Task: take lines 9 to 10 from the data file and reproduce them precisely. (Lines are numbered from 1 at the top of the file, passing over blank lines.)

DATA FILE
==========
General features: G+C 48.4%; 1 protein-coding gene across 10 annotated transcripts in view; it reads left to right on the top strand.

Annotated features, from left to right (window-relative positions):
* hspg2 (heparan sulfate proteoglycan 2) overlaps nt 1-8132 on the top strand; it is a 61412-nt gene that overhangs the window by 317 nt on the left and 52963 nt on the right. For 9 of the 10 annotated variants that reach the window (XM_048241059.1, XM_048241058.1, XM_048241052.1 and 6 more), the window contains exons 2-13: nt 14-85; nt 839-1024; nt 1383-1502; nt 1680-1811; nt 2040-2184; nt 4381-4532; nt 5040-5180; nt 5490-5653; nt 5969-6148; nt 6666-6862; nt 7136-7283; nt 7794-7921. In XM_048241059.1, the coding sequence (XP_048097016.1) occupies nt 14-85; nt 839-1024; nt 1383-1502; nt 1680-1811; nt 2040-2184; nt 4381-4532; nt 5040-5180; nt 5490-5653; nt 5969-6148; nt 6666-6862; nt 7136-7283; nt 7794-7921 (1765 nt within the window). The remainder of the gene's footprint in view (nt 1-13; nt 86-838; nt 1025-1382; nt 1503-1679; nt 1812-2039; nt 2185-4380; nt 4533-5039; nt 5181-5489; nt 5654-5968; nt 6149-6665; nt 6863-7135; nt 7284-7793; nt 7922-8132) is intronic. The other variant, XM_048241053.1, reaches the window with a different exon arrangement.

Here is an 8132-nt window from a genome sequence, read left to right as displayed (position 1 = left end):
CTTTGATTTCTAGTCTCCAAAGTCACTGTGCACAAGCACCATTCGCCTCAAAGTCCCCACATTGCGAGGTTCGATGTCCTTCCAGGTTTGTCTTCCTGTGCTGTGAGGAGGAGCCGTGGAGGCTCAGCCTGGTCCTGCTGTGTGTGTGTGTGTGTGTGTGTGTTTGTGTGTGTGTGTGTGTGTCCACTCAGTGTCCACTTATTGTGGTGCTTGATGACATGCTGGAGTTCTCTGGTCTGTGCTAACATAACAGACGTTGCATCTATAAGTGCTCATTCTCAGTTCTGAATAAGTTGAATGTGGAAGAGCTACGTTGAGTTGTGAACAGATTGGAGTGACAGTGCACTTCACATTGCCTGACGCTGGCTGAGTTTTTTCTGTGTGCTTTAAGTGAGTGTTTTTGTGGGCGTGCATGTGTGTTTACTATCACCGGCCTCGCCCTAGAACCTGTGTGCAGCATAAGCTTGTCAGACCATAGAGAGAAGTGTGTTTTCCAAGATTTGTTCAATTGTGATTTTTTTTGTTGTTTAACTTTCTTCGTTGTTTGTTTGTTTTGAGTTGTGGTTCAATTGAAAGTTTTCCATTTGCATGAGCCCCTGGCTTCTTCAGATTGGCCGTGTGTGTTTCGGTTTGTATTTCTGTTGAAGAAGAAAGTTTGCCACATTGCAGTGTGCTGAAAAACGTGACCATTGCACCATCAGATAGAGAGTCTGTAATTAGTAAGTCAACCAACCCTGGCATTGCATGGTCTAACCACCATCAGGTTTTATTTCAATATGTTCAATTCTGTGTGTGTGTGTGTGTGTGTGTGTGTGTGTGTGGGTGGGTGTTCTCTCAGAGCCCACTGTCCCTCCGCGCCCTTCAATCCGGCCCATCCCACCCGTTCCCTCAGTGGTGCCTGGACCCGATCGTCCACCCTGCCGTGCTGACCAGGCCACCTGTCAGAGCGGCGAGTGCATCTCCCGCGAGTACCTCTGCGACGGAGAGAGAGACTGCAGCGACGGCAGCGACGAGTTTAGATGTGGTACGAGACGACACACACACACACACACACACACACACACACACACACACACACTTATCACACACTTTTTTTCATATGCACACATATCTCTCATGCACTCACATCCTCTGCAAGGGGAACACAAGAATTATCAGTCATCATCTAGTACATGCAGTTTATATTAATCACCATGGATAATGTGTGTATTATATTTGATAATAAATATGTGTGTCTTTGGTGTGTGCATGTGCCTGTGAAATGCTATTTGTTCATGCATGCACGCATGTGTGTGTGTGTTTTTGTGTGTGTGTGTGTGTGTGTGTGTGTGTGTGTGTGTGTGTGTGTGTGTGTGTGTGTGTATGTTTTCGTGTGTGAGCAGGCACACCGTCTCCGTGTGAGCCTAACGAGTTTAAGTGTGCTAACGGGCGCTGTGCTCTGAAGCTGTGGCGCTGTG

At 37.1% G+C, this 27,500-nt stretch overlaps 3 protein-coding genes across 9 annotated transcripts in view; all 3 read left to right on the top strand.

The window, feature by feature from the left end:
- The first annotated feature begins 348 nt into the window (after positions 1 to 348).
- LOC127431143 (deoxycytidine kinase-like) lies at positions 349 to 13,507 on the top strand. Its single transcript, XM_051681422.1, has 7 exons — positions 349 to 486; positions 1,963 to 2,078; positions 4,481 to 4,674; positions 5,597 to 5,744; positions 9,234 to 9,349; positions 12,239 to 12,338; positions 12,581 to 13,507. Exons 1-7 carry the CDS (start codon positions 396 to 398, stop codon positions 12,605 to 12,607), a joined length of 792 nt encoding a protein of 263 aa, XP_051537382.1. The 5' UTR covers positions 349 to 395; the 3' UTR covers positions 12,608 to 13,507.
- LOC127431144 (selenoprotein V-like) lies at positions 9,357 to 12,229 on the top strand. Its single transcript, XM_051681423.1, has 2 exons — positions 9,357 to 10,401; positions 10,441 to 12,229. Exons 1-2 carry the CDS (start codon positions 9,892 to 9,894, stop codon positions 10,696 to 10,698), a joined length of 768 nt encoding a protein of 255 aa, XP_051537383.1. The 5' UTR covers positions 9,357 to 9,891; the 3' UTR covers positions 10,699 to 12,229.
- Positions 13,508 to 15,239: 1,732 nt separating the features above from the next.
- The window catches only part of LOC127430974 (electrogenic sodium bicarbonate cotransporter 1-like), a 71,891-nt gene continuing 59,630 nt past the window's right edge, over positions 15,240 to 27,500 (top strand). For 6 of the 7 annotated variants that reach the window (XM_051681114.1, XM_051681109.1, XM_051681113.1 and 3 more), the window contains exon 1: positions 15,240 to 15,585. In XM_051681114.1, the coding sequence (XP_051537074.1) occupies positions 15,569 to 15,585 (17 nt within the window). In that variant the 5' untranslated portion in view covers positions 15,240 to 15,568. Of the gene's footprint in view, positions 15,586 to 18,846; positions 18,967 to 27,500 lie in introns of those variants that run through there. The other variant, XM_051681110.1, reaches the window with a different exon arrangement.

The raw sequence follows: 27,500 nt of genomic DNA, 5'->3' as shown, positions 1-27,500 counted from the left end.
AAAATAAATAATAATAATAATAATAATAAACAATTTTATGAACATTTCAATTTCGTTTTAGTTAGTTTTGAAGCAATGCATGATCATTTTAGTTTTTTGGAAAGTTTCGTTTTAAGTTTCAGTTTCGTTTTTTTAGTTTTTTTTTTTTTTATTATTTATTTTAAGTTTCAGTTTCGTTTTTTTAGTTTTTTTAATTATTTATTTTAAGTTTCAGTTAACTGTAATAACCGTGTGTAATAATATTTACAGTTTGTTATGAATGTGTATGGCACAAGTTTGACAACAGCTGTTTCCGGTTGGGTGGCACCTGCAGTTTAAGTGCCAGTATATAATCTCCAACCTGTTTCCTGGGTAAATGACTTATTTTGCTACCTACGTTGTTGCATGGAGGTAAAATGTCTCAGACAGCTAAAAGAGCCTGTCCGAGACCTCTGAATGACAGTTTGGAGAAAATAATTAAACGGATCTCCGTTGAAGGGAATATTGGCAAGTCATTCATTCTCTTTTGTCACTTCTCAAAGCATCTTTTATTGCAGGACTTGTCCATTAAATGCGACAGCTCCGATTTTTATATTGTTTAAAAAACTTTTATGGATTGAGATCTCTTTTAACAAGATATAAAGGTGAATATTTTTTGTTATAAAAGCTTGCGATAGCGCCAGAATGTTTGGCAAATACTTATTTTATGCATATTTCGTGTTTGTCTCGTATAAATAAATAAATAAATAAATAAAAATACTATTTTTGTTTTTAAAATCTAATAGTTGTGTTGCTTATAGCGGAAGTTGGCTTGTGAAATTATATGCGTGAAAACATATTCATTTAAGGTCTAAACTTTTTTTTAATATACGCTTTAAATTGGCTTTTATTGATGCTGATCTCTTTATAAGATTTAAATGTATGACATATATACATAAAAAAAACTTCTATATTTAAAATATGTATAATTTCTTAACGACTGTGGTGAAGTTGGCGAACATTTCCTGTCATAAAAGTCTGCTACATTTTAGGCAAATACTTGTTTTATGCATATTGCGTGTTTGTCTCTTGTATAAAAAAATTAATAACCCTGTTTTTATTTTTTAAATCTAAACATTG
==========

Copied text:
- LOC127431143 (deoxycytidine kinase-like) lies at positions 349 to 13,507 on the top strand. Its single transcript, XM_051681422.1, has 7 exons — positions 349 to 486; positions 1,963 to 2,078; positions 4,481 to 4,674; positions 5,597 to 5,744; positions 9,234 to 9,349; positions 12,239 to 12,338; positions 12,581 to 13,507. Exons 1-7 carry the CDS (start codon positions 396 to 398, stop codon positions 12,605 to 12,607), a joined length of 792 nt encoding a protein of 263 aa, XP_051537382.1. The 5' UTR covers positions 349 to 395; the 3' UTR covers positions 12,608 to 13,507.
- LOC127431144 (selenoprotein V-like) lies at positions 9,357 to 12,229 on the top strand. Its single transcript, XM_051681423.1, has 2 exons — positions 9,357 to 10,401; positions 10,441 to 12,229. Exons 1-2 carry the CDS (start codon positions 9,892 to 9,894, stop codon positions 10,696 to 10,698), a joined length of 768 nt encoding a protein of 255 aa, XP_051537383.1. The 5' UTR covers positions 9,357 to 9,891; the 3' UTR covers positions 10,699 to 12,229.